One bad period. That was all it took for the San Jose State Spartans‘ season to come to an end as they fell to the University of Utah Skatin’ Utes by a final score of 6-3.
The #7 Spartans were hosting the ACHA Division II West Regional from Sharks‘ Ice at Fremont when they faced #6 Utah in the first round last Saturday. SJSU captain Kyle Dutra was able to tie up the game at 1-1 headed to the first intermission, but it all fell apart with a 4-goal second period for the Utes.
“I know this was what (hopefully) everyone was thinking about from sun-up to sun-down, every day the prior week,” said Spartan forward Steven Stichler. “We needed to mentally and physically be ready to come back to the bench, every shift, exhausted and ready for more. We forgot that hunger, it seemed.”
It just seemed like something was off for the Spartans in the second, a problem they’ve been having all year. Julian Huguet, who saw every game either in the broadcast booth or down at ice-level as a goaltender, agreed: “For some reason we were never able to keep up the energy from minutes 20 to 40, and we let in 4 goals in the most important game of the season because of it.”
That’s not to say the Spartans rolled over in the second period. Their offense kept them in the game with 2 goals of their own from Dutra and Sam Cimino. If not for the tight defense in the third period, from both teams, the game could have easily been tied up.
The shot totals finished very even: 41-37 in favor of Utah, plenty of opportunities for SJSU to climb back in, but Utah goaltender Pete Gibb had a wonderful night between the pipes. “We had plenty of chances to capitalize on and the puck didn’t bounce our way. We hit the post a few times but never gave up and took the momentum in the last period, but it was too late,” said forward James Lopez.
Ute forward Tadas Tsibulskis put the final nail in the coffin for the Spartans’ season with the empty net goal with 2:05 remaining in the game. It was the lone goal in the last period.
Now that the season is over, how do the Spartans look at their first-round exit and their season as a whole? Can they be content with making it to post-season play in their first season under Head Coach Aaron Mullagh?
The answer seems to be a pretty unanimous ‘no.’ “No one is satisfied with how we ended the season. I still believe this group of 25 men are capable of winning the national tournament, and I can find you 24 others who agree with me” said Julian Huguet.
General Manager Andy Dickerson echoed that sentiment: “The team’s expectations were to win a National Title. That was unequivocally stated by the players and the coaches from Day 1.”
That’s not just a cliche handed out for interviews, that’s the truth. When I had the chance to join the team on their road trips in Arizona and Colorado, winning the National Championship was a major focus in the all the team meetings.
So, by the Spartans’ own accounts, they fell short of expectations, but there were still many positives to take out of this year. There was tremendous growth from the players who were put in new roles this year.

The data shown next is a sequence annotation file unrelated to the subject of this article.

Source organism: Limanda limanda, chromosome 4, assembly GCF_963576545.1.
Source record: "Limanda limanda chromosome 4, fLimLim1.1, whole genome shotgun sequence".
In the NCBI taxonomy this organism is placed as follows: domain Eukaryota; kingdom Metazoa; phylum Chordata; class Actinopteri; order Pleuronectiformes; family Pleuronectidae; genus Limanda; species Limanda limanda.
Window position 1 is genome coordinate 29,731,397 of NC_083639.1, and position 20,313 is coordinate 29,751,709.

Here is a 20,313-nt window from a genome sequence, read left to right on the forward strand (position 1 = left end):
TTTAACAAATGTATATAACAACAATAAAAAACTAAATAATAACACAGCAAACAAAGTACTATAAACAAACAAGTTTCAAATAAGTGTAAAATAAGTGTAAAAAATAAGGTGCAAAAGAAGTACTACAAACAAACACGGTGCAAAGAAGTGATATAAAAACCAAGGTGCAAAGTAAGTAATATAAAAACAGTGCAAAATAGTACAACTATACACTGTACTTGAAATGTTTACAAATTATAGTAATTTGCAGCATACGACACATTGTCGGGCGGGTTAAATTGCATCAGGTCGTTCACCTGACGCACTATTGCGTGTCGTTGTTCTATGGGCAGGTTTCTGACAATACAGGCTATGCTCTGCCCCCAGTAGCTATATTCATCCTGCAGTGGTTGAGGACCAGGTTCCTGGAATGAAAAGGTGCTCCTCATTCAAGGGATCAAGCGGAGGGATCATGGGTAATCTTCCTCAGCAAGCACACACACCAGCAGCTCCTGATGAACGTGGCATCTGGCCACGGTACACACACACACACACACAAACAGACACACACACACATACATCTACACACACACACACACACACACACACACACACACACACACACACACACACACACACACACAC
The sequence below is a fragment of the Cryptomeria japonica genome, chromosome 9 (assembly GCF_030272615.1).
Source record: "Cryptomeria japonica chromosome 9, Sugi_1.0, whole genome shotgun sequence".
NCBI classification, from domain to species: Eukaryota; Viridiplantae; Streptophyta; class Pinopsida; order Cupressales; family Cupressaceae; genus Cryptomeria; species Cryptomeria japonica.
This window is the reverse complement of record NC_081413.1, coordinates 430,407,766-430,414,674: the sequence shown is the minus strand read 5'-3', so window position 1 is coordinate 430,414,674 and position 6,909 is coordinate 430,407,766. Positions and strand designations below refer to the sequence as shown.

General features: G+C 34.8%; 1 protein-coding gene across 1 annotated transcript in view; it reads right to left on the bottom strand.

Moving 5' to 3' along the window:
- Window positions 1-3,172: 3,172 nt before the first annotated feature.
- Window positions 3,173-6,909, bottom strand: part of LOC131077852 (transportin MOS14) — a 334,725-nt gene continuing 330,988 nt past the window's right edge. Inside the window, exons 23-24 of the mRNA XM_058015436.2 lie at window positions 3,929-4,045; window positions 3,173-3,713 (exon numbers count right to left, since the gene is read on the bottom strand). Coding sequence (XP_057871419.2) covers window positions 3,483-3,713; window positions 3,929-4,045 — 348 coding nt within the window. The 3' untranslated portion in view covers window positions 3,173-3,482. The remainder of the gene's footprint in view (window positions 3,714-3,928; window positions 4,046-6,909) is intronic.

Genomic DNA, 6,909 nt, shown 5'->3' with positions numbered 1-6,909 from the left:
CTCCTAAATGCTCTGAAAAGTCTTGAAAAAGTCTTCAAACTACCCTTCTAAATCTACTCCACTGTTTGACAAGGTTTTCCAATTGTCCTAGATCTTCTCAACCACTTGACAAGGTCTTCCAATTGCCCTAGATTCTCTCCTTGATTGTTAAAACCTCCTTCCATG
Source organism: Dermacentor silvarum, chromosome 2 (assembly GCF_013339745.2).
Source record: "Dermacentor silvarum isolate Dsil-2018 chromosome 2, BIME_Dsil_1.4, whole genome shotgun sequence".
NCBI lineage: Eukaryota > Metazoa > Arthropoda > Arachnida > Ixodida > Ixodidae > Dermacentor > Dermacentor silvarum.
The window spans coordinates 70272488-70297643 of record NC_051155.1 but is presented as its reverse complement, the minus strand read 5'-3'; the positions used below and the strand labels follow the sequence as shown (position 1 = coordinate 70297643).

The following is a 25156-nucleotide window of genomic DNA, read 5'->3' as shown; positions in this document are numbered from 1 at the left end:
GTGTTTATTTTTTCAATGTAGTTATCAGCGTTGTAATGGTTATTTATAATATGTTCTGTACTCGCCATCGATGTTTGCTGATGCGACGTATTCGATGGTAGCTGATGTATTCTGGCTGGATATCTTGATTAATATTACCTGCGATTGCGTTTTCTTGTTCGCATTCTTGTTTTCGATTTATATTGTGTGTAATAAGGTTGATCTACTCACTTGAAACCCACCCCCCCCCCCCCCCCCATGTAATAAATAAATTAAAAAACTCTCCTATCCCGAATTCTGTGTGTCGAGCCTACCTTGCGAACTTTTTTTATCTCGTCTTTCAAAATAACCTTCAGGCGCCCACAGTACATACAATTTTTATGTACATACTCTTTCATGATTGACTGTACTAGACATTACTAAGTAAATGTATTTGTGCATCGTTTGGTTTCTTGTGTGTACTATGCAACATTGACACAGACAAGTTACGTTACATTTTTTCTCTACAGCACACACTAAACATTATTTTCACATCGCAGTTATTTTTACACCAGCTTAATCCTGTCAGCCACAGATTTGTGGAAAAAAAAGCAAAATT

The top line carried the offensive load throughout the year. “Sam Cimino started the season looking for a goal per game and surpassed that,” said Julian Huguet. Not only did Cimino surpass that mark, but he finished with over 2 points per game with 31 goals and 28 assists in 28 games.
James Lopez was quick to credit his captain, Kyle Dutra, who also finished just shy of 2 points per game for the season. “He is a true leader and leads by example. He was one of our point scorers and was always ready when it came down to business.”
Another place where the Spartans needed a player to step-up was in goal. Michael Steininger, who was in his first year as the Spartans starting net-minder, “was a rock between the pipes, my vote for first half MVP,” said Andy Dickerson. “He faced a lot of quality scoring chances (13 games with 30+ saves and 4 games with 40+ saves) and did his best when under siege.”
Many were also quick to praise the players who had to adjust to playing new positions: Alex Azevedo to the defense full-time and Walt Chu as a dependable third-line center. Mike Schwartz bounced around as both a forward and a defenseman this year before finding a role as the defensive partner for Eric Jones. Under Jones’ tutelage, Schwartz developed into a solid blue-liner.
But the best example of growth by a player this year may be Nicholas Matejovsky. Matejovsky, one of the Spartans who was most committed to working in the weight room, was only in his sophomore season with the team. But despite his relatively young age, he showed great maturity as the year went on. His discipline down the stretch was a complete transformation. In his first 18 games, he had 77 penalty minutes. In his last 13, however, he only had 16 PIM and was rewarded with 17 points in that span. “The kid is a beast” added Steven Stichler.
It will be a long summer for San Jose State, but the potential for next season is there. After falling short this year, the Spartans will be determined to come back and finally bring a National Championship to San Jose.
But not everyone gets the second chance to play next year. Steven Stichler is one of the nine graduating seniors leaving the team, in an on-ice role, at least. “I want to be around for as long as the team will have me,” said Stichler. “This has been my life for six years; no college memory will come without the thought of what this organization did for me. I owe this team a lot, and I am ready to put in the work to see it done.”
I’d also like to thank everyone who came out to support the team at Regionals, as well as Fear the Fin’s own Jason Plank and Matt Taylor. I know the team appreciated everything they did at FTF Night 3, and I’d personally like to thank them for giving me this opportunity to join the writing staff with these articles.
Fight on, Spartans!